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Email Marketing Template Best Practices

There’s no better way to start off the new year than by focusing on great design. And this goes for more than just the New Year’s Eve party invites and stock photo sales pages. Email marketing is still a huge part of our lives, from the newsletters that keep us up to date on sports scores to the “greetings” we send out at Christmas. An attractive email has never been more valuable to marketers, so it makes sense that many of them are turning to design templates when they want their messages to stand out in their customers’ inboxes. The best practices listed above are undoubtedly useful, not to mention common-sense. However, even the best practice can become detrimental if overused or misused. If you decide to implement any of the above, use them sparingly. Overuse of an element may cause your marketing emails to lose effectiveness. It is important that each email in your marketing campaign is unique and stands out from previous emails. Always remember to test your variation on a small sample set before going live with your full list or risk sending out an email which is untested and could potentially damage your business’s image! The best practice is to work as much as possible with real-life objects, pictures with textures and not to use too many effects. In general, any template should use the minimum number of elements that bring added value, not only aesthetically, but also from a marketing point of view.

Choosing the right template is just the first step. The content and credibility of your email marketing campaigns are even more vital. By following these simple email marketing best practices, you will be able to take advantage of email templates and drive growth for your business. Note that these best practices are meant to be a guide, not a strict list of rules you must use in your email marketing. Use them to make email marketing a success for your business and you should see higher profits as people respond better to your marketing emails. The most important thing is to remember is that your success ultimately depends on the sales you have and it directly influences your brand. So happy email marketing! We hope this article was useful and interesting. You have the content, you have the formula, and you assembled your list. In other words, the trifecta of a successful email marketing campaign has been fulfilled. But now comes the question: How should that information be presented to your customer? Is it just me, or does it seem almost impossible to create readable text emails in Outlook? I admit, it’s a very small sample size, but out of the 9 emails I’ve sent out so far this week, about 30% were flagged by Outlook as probably spam. If you run into the same issue, hopefully these tips will help you avoid the “Quarantined” folder. One final note: I haven’t added any pictures to these emails yet, so be sure to add images when you can!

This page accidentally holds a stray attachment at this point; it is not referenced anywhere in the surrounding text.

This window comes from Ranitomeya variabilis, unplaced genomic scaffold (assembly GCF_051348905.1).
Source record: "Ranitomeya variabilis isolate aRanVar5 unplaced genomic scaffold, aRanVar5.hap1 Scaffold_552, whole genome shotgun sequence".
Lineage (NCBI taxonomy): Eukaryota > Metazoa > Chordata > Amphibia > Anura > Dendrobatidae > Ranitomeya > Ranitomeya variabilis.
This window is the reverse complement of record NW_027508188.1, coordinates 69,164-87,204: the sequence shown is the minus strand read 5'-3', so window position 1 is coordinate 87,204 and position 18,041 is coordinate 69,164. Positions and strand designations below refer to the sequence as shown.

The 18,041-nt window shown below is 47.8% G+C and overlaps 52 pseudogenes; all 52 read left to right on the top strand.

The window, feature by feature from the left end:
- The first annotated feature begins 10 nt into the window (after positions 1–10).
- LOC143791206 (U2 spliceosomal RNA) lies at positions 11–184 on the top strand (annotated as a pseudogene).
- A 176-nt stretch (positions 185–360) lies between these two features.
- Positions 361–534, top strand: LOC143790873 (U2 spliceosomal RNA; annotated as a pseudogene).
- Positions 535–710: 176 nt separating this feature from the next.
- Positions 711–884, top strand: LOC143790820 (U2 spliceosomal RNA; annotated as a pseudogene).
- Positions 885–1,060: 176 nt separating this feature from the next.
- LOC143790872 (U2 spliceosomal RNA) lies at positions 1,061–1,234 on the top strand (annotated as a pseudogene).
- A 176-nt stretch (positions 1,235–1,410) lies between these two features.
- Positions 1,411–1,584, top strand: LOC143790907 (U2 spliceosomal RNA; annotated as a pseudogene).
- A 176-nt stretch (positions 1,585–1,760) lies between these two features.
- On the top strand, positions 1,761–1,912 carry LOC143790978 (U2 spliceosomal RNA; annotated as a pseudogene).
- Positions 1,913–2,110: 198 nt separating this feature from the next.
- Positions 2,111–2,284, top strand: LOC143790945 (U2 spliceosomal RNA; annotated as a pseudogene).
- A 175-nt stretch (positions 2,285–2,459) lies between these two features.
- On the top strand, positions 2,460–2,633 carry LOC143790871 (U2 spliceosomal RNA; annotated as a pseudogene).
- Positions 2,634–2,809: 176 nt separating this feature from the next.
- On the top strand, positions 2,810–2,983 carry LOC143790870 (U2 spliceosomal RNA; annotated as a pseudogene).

Email marketing is a great way to connect with your audience and grow your business, but if it’s not done well, you may end up causing more harm than good. When creating your email templates, follow these best practices so that you can send emails that are consistent and easy-to-read for both you and your readers.

Create a simple design.

  • Use a simple design.
  • Use a clean design.
  • Use a design with a simple color palette.
  • Use a design with a simple layout.
  • Use a design with a simple font.
  • Use a design with a simple background.
  • Use a design that’s easy to read and scan, but still looks nice and polished (this is where A/B testing can help).

Create a consistent design.

Not only is it important to make sure your email template is consistent, but you also need to make sure that the design of your emails is consistent as well. This will help build trust and familiarity with your brand, which ultimately results in more clicks and conversions.

  • Use the same color scheme across all of your emails: Pick out two or three colors that work well together, then stick to them as much as possible.
  • Use the same fonts over and over again: When designing an email template, choose a few fonts that are appropriate for the subject matter (if appropriate), then use those same fonts every time. Don’t mix things up too much; people like familiarity!
  • Use the same layout for all of your emails: If you have something specific about an industry that works well for one campaign—such as having a sidebar on every page—make sure this feature makes it into ALL future campaigns regardless of topic or offer being promoted! You don’t want readers getting confused about what sections might be included in each template because they’re not used consistently across all messages sent from this address/brand name; having different layouts can really throw off someone looking at multiple messages from multiple senders who aren’t familiar with how everything works at first glance.. It’ll just take longer before they realize what’s going on here…